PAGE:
by Jim Denney
“Don’t let people interfere with you. Boot ’em out, turn off the phone, hide away, get it done.”
Samuel Taylor Coleridge lived near the English village of Porlock on the Bristol Channel. He became addicted to the opiate drug laudanum after his doctor prescribed it for an illness. One evening in 1797, Coleridge took a dose of the drug while reading a book about Kubla Khan, the thirteenth century Mongol emperor. Under the drug’s influence, he experienced a vision. Line after line of epic poetry sprang into his mind.
He shook himself to full consciousness, hurried to his desk and began writing down the poem that came to him in the vision—
In Xanadu did Kubla Khan
A stately pleasure-dome decree:
Where Alph, the sacred river, ran
Through caverns measureless to man
Down to a sunless sea… .
By Coleridge’s own account, he had written fifty-four lines when he heard a knock at the door. Answering the door, Coleridge found “a person on business from Porlock.” Coleridge invited the unannounced visitor in and they chatted for about an hour. When the person from Porlock left, Coleridge returned to his desk—only to find that he couldn’t remember the rest of the poem. The fifty-four lines he written before the knock at his door are the only lines that remain. So Coleridge’s “Kubla Khan” remains unfinished.
William Goldman, screenwriter of Butch Cassidy and the Sundance Kid and The Princess Bride, once stated what could well be the moral of Coleridge’s story: “You have to protect your writing time. You have to protect it to the death.”
You must respect your writing time because no one else will. If you’re a part-time writer, people will impose on your time because they think writing is your “hobby.” If you’re a full-time writer, people will impose on your time because they think self-employed people have nothing but free time. They won’t understand your need for quiet, focused, uninterrupted time to write—and you’ll never be able to explain it to them.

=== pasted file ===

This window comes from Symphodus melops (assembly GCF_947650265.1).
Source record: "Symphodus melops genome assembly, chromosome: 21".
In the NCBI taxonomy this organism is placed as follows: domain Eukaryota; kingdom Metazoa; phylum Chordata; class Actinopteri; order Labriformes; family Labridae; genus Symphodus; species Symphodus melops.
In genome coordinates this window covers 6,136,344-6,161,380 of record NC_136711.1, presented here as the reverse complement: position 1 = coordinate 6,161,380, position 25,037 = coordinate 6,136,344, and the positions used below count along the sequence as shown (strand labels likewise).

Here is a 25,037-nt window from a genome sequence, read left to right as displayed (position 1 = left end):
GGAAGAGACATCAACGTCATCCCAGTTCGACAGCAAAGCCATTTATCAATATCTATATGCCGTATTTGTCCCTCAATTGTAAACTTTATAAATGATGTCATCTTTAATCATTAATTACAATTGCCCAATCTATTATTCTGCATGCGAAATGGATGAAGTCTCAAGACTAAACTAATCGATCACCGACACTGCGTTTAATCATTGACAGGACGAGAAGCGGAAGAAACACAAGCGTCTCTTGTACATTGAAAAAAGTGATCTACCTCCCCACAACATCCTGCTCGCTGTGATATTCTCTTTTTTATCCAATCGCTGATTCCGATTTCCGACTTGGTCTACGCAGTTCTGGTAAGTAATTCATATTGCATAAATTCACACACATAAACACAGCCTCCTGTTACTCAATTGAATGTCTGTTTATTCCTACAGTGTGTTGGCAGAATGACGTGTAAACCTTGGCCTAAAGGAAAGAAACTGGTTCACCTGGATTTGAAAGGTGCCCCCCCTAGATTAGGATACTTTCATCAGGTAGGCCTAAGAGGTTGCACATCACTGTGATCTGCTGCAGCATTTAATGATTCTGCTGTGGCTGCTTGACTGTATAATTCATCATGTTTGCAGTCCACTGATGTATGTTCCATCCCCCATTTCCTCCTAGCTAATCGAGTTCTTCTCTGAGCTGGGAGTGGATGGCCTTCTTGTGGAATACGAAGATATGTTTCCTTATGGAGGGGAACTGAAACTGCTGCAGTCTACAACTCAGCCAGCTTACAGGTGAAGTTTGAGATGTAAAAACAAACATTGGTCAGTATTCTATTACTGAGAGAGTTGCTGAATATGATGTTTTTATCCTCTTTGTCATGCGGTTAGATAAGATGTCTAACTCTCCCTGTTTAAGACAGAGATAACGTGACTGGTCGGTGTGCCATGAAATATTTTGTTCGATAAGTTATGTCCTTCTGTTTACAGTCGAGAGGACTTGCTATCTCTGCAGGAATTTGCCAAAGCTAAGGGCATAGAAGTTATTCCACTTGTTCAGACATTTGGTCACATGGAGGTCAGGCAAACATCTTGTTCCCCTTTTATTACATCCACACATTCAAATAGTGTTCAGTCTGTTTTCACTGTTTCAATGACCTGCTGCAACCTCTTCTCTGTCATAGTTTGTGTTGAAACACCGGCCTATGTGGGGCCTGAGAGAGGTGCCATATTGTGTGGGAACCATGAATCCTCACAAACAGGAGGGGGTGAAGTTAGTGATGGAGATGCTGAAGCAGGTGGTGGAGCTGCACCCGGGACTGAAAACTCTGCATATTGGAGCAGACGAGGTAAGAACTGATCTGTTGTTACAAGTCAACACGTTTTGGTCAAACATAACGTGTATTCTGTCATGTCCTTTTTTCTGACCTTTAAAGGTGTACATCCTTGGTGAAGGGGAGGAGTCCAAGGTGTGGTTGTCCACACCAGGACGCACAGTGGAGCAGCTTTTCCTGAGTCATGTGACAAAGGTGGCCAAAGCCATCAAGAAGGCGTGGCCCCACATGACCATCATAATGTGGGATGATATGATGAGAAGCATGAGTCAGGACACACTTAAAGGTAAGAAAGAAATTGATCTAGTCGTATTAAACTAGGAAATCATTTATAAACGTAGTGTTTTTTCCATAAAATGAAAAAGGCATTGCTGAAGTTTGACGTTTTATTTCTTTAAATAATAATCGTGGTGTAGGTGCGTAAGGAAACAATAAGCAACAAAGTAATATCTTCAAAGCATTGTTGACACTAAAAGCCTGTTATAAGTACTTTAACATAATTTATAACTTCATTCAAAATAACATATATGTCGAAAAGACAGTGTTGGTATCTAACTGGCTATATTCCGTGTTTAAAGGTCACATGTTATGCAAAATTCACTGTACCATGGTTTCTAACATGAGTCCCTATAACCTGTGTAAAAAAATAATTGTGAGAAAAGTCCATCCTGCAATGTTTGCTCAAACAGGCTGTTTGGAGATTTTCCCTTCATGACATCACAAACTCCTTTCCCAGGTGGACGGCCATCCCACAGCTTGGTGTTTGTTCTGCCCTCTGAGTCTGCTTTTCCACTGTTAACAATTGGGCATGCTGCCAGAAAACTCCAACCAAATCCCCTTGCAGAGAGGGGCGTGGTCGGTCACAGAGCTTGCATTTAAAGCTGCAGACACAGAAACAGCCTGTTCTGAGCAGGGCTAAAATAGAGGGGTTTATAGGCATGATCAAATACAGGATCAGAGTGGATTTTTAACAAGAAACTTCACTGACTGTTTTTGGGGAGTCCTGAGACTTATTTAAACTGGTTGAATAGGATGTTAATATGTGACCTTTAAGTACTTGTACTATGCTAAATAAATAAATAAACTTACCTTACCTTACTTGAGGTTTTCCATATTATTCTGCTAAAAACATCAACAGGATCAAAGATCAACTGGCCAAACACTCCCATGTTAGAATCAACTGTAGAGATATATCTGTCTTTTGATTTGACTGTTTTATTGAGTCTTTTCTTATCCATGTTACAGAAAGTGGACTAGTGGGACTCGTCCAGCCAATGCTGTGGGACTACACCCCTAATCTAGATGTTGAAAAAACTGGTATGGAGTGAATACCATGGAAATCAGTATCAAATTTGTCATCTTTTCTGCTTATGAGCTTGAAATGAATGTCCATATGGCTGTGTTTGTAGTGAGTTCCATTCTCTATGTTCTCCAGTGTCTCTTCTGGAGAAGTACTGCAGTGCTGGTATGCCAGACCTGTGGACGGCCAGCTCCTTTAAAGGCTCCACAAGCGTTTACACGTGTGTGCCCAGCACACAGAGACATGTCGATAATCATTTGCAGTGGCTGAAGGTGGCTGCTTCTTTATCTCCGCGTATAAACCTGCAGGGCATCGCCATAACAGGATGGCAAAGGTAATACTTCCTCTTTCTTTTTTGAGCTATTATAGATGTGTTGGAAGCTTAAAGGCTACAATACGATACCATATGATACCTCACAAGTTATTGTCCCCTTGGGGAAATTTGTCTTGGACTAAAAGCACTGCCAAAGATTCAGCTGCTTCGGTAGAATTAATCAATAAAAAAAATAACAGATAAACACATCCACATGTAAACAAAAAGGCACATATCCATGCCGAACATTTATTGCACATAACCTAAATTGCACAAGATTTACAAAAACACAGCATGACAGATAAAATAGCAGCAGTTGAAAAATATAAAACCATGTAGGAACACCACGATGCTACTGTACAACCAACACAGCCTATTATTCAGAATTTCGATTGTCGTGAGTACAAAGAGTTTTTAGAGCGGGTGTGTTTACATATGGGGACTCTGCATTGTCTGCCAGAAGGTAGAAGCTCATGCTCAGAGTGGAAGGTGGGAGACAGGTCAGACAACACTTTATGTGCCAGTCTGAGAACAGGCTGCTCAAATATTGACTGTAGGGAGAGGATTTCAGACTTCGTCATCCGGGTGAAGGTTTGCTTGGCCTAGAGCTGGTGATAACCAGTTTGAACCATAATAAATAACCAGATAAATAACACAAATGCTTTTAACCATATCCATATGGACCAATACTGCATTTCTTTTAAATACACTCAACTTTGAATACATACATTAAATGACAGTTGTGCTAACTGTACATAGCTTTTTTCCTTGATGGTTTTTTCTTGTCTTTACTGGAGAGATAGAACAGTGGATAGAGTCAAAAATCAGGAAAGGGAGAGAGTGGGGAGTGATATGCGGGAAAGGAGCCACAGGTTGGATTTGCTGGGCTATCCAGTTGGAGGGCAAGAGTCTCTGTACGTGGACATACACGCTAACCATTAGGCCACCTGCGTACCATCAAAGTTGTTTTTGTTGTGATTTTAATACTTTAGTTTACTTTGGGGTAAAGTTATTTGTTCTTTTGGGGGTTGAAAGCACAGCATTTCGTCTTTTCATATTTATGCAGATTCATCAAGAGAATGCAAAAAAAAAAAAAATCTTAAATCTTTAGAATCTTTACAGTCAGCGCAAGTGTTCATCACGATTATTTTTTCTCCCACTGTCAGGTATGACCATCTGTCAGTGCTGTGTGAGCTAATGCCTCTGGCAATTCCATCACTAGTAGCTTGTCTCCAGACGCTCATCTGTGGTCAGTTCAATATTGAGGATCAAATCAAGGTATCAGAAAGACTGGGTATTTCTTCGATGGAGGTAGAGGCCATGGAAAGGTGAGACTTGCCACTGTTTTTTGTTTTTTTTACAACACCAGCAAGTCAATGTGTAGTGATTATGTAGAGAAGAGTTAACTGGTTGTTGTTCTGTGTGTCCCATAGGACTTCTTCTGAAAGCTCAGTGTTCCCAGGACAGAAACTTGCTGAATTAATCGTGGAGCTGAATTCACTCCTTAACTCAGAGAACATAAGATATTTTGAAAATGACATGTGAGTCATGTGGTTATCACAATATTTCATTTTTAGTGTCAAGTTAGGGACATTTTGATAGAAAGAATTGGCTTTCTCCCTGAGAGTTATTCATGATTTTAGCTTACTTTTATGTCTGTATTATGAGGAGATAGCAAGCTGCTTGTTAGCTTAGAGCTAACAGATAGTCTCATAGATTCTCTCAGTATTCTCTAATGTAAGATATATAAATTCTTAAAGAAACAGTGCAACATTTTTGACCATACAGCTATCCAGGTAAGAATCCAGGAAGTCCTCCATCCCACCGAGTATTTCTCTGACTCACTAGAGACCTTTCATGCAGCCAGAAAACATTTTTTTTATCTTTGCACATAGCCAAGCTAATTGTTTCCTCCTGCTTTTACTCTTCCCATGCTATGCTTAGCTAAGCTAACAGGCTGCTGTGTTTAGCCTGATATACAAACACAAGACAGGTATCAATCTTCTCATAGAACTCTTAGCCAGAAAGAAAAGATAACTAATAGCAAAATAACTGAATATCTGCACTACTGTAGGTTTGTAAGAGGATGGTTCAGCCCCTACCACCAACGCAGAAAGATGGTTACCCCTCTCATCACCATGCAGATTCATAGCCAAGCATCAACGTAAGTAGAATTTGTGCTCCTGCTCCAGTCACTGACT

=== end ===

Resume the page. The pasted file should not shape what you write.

Writing is not like other jobs. Don’t expect other people to respect your creative process. Don’t expect other people to respect your time. Whether you are a full-time or part-time writer, whether you are multi-published or aspiring to be published, you must respect your own writing time. You must keep regular hours and treat those hours as sacred and inviolable. You must be ruthless in defending those hours.
Most of us are like Pavlov’s dog, conditioned to respond to a ringing bell. The phone rings—we answer. The doorbell rings—we drop what we’re doing and dash to the door. To achieve your goals and dreams, you must turn off the phone and ignore the doorbell. Close the window shades and face the blank wall. Ignore emails, texts, and social media. Keep your writing time sacred. Just write.
The profession of a writer is an honorable one. If you respect your writing time, you will teach others to respect it as well. Sit down with your spouse, children, parents, siblings, cousins, and friends, and tell them how important your writing time is to you. Any so-called “friend” who treats your writing with disrespect is not a true friend—and may actually be jealous of your self-discipline.
Each of us only has a limited number of years on this planet, a limited amount of time to write. When our time is up, we’re done, period. Patti Digh, author of Life is a Verb, said it well: “Just write. Write like you are dying. You are.”
Ray Bradbury understood the need to guard his writing time—and the need to make the most of his limited time on earth. His biographer, Sam Weller, explained:
Ray Bradbury lived his life in a race against time. He had so many things to do and to say, and he felt he did not have enough time in which to accomplish them all. Perhaps that was why he so often wrote of time machines. … To Ray, time represented mortality, an end to his creative output. He did not fear death itself; instead, he was frightened of being unable to write. … Ray Bradbury wrote as if he were making up for tomorrow’s lost time.
[Sam Weller, The Bradbury Chronicles (New York: Morrow, 2005), 183.]
Practice the ruthlessness of writing. Don’t let a “person from Porlock” sabotage your dreams. Commit yourself to your writing time, keep it sacred, and make your dreams come true.
“You can write any time people will leave you alone. Or rather you can if you will be ruthless enough about it.”
Jim Denney has more than 100 published books to his credit, including the Timebenders series for young readers. He has just released two inspiring ebooks for writers, Writing in Overdrive and Write Fearlessly. He has written books with supermodel Kim Alexis, Super bowl champion Reggie White, and Orlando Magic founder Pat Williams. Jim is a member of Science Fiction and Fantasy Writers of America. Follow Jim on Twitter at @WriterJimDenney and follow his blog at http://jimdenney.tumblr.com/.
In what ways do you protect your writing time?